That certainly has occurred to Google with its Nexus, Android, and Chrome convergence.

I have to say I do like the Mac Mini, as a small and reasonably priced desktop. I have a 2011 model, with memory hefted up to 16 Gb (in a very, very easy procedure and at a cost of less than £100). It sits on its side on a shelf, a tenth of the size of my wife’s PC, it runs quietly, and so far it seems to be able to handle all I ask it to (but I don’t edit videos).

For someone like me who still has screens, keyboards and mice lying around from PC days, it seems a suitable way to get into Mac-ery.

To enable easy plugging-in and removal of peripherals, I have a few stub cables with appropriate interfaces running out of its ports to places where I can easily reach them.

Guess everyone has their own feelings on these things - the Fusion drive is, as your friend says, an option, so that’s not really an argument against the iMac.

See that your friend refers to the lack of the optical drive on the iMac and suggests the Mac mini would be better. Though that also doesn’t have an optical drive.

So the only //substantive// objection to the iMac is his subjective view that the new models are flimsy. Not exactly a cogent argument, but always good to read different opinions.

I love the all in one simplicity of the iMac: can pick it up and move it to another room if necessary and you don’t get the cabling of a Mac mini and screen combo.

But, for me, the perfect blend is a MacBook (Air or Pro) and a Thunderbolt display or 30" ACD: easy to use on the go, but a great big screen when you’re at your main desk.

Personally, in my experience, Apple computers have been the cheapest computers I have ever owned. A higher purchase price, but they pay for themselves in speed, reliability and up-time.

Every Windows machine I have bought (even the expensive ones) has been costly to maintain and use. Countless hours of my life lost to buggy MS software.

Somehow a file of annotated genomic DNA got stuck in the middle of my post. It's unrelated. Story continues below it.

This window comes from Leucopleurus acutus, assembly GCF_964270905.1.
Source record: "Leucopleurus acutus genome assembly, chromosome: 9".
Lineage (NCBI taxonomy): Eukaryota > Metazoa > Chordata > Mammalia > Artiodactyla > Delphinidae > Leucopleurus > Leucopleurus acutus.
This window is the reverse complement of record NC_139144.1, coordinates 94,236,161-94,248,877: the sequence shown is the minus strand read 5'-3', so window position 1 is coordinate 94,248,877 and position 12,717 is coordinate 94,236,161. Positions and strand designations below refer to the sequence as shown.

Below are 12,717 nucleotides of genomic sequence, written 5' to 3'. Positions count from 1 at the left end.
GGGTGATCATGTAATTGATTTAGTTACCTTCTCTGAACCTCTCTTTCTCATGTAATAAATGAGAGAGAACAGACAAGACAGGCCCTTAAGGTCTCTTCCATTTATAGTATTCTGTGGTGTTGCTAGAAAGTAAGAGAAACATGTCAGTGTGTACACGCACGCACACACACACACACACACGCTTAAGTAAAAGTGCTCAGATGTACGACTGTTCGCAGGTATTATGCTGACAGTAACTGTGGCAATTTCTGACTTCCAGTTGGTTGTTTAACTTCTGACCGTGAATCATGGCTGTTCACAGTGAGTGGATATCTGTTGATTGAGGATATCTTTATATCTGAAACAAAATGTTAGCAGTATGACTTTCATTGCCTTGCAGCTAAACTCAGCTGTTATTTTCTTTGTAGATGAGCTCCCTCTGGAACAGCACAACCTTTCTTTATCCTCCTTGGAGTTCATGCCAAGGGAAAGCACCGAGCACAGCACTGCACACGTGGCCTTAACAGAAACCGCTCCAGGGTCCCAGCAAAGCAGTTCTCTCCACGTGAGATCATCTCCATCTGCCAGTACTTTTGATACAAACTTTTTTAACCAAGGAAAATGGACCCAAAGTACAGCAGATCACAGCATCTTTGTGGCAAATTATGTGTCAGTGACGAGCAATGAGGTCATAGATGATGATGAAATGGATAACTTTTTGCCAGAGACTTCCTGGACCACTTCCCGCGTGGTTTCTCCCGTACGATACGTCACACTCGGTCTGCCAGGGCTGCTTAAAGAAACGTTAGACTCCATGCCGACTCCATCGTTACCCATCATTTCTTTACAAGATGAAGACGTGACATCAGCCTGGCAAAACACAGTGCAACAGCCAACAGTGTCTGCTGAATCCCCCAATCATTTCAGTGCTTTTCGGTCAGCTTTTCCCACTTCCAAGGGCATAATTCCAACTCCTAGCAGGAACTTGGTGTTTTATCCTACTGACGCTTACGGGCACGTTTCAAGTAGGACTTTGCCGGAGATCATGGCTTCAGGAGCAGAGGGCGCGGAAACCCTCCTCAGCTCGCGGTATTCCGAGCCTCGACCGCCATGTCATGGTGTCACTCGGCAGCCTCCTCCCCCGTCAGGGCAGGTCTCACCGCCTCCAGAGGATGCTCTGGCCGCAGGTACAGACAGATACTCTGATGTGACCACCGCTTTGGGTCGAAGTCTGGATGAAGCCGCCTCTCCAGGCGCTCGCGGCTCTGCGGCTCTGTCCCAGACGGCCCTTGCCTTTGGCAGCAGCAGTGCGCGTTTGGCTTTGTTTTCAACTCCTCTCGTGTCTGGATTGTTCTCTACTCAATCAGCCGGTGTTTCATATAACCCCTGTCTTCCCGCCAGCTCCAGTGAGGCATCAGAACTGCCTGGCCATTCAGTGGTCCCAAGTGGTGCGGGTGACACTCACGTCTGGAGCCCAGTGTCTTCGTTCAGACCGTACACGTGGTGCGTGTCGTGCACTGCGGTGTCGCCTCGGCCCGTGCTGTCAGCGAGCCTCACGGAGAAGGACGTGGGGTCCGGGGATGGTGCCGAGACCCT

I don’t know if they still make good monitors, but I would also suggest an HP one. My LP2475w (a wide-gamut screen based on an LG panel) is fabulous, and I prefer it to the Dells at the office. (Well, mine is wide-gamut and calibrated, while the ones at the office are sRGB and non-calibrated, so it is an uneven match…)

Paolo

Aren’t the new iMacs made of a single slab of aluminium? So, I doubt flimsiness can be allowed by the laws of physics.

Paolo

I’m really not the only person responding this way to the new iMacs
tinyurl.com/a7zmjuh
Major complaints are: no optical drive, and fixed RAM in the 21", so no expansion of it.
Others say the 21" is too light and can skate around on a desktop.
Especially if ur pooch (or Fluff) tries to hump it. :laughing:

Aluminium is a ridiculously light and flimsy material. That’s why they make drink cans and tin foil out of it.

Lack of an optical drive and the inclusion of the fusion drive I think are compelling reasons to buy an iMac. First time I’ve ever heard an iMac called flimsy. I’ll check with some of my friends and colleagues in the know, but it doesn’t match any of the descriptions or reviews I’ve read (see here for an example summary). My only concerns would be the lack of upgradable memory on the 21" model (because Apple charge way too much for memory) and the average audio.

My previous iMac is now 11 years old and still going - albeit only with occasional use. I still love it. :slight_smile:

What is this alchemy!

It’s a British thing. :smiley:
We get most other things right.